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The Da Vinci code: The book and film.

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The Da Vinci Code


The author of 'The Da Vinci Code' book, Dan Brown, believes that the Church has suppressed the true story of the human Jesus who was married to Mary Magdalene. In its place it has given us the false story of Jesus, as the Son of God. One of the characters in 'The Da Vinci Code' says: 'Almost everything our fathers taught us about Christ is false.' Brown also believes that this male-dominated story of Christianity has been responsible for all the conflict and bloodshed in the world for the past two thousand years. This will only be put right when the Church's story is dismissed, and masculine and feminine are brought back into mystical balance and unity.


In Dan Brown's book we read that the secret of Mary and Jesus bloodline has never been completely lost; theyt had a child. It is the truth that lies behind the legends of the Holy Grail. It has been hinted at in works of art, such as Leonardo Da Vinci's 'Last Supper.' It has been preserved in secret Gospels that have recently come to light again, and through a deposit of documents from the Temple in Jerusalem. These decuments, Brown says, were found by a group of knights in the Middle Ages, and subsequently protected by a secret society. At the right time, this society will come forward and make the secret public. When they do, it will mean the end of Christianity as we know it ? this he beliebves will be a good thing too. This is the background to the story of 'The Da Vinci Code'.


For some helpful reflection the real facts behind the claims of the book visit:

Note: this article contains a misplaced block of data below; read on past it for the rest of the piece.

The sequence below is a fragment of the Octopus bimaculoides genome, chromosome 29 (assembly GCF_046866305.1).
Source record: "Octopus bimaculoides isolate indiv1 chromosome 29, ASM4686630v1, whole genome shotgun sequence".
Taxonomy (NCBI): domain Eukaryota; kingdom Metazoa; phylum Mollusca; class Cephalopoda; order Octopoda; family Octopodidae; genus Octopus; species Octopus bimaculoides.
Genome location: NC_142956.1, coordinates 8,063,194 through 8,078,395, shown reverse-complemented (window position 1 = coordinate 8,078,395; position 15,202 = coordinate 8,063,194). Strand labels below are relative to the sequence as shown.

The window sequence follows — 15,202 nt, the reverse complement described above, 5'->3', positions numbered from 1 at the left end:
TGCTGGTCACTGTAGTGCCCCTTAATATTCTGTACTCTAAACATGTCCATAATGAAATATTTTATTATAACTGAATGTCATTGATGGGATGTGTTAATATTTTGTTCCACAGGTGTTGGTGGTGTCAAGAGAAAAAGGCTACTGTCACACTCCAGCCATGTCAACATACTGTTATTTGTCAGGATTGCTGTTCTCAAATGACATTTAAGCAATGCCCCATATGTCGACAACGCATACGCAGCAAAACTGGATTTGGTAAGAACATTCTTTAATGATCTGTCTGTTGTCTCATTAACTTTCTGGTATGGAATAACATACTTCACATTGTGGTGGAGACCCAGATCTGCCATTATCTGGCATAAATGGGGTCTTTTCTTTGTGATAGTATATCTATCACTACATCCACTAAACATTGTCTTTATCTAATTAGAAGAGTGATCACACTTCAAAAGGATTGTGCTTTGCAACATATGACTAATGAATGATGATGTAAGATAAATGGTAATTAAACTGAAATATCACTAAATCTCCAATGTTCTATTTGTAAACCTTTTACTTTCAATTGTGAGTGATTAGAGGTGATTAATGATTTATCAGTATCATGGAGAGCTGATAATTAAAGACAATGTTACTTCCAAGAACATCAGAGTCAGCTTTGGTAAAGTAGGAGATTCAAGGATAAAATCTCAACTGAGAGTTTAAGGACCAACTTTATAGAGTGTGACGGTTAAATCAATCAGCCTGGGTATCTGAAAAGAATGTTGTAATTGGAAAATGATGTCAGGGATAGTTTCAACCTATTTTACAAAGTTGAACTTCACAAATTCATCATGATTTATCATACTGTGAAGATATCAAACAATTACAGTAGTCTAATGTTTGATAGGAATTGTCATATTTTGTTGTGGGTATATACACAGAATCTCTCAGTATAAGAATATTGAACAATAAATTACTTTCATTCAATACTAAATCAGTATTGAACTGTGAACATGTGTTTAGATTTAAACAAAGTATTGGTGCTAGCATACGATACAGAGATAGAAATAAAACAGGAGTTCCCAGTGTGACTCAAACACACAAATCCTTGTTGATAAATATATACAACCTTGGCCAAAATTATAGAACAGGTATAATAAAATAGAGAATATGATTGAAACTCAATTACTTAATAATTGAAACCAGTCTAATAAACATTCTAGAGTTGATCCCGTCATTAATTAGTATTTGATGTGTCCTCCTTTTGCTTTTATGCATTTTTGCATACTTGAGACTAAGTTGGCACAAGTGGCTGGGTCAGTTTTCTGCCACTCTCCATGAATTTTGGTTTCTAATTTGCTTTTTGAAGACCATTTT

Focus Website

Christian History Website

London Institute for Contemporary Christainity website


Dan Brown's second book, 'Angels and Demons' is now a major Hollywood film too.


MARK GREENE of The London Institute for Contemporary Christianity writes:



The Da Vinci Code is first and foremost a superb thriller. A mysterious murder in the Louvre takes us on a high-speed chase for the murderer and his motives. Along the way, there are secret societies - ecclesiastical and pagan - twists and turns and double and pre-Christian crosses, car chases and conspiracies, high-tech surveillance and medieval self-flagellation, an albino assassin and a burgundy-haired, green-eyed heroine. It's a pinball-table of a tale that grips from almost the first page to the last.


Brown cleverly and engagingly introduces us to a course in symbology, cryptology, art history, Egyptology, church history and paganism. There's a lot to learn - and we need to learn it to solve the mystery. So it is, in fact, interesting to discover that:


A 'crux gemmata' is a cross bearing 13 gems that symbolises Christ and the twelve disciples.

A pentacle is a pre-Christian symbol that relates to nature worship.

The mathematical progression of numbers 1-1-2-3-5-8-13-21? is called the Fibonacci sequence.

The Louvre has some 65,300 works of art.


Yet by the time you've taken in an assortment of uncontroversial, accurate facts, you may well find yourself trusting what Brown has to say about the life of Christ and the heart of the Gospel. His purpose is to undermine the credibility of the New Testament, the divinity of Christ and the witness of the Church.


'"What I mean," says Teabing [one of the Code's academic experts] "is that almost everything our fathers taught about Christ is false."'


Brown picks the easy targets first, gaining credibility for his argument that the Church suppressed the 'sacred feminine' by using the evidence of its historic suppression of women, the persecution and execution of witches, the paranoid presentation of 'woman as temptress' and of sex as problematic.


Although it is not a difficult case to make historically, Brown exaggerates wildly. He claims, for example, that five million witches died in Europe - while most scholars put the number at 40,000 between 1450 to 1750.


More important, Brown ignores the radical nature of Jesus and Paul's teaching in relation to women, together with that of the rest of the Bible. The Church's interpretation of this teaching has not always been helpful, but this does not alter the Bible's radical understanding of the essential equality of status and value of both male and female: 'Male and female he created them' (Genesis 1); 'In Christ there is no male or female' (Galatians 3.27-29) - and so on.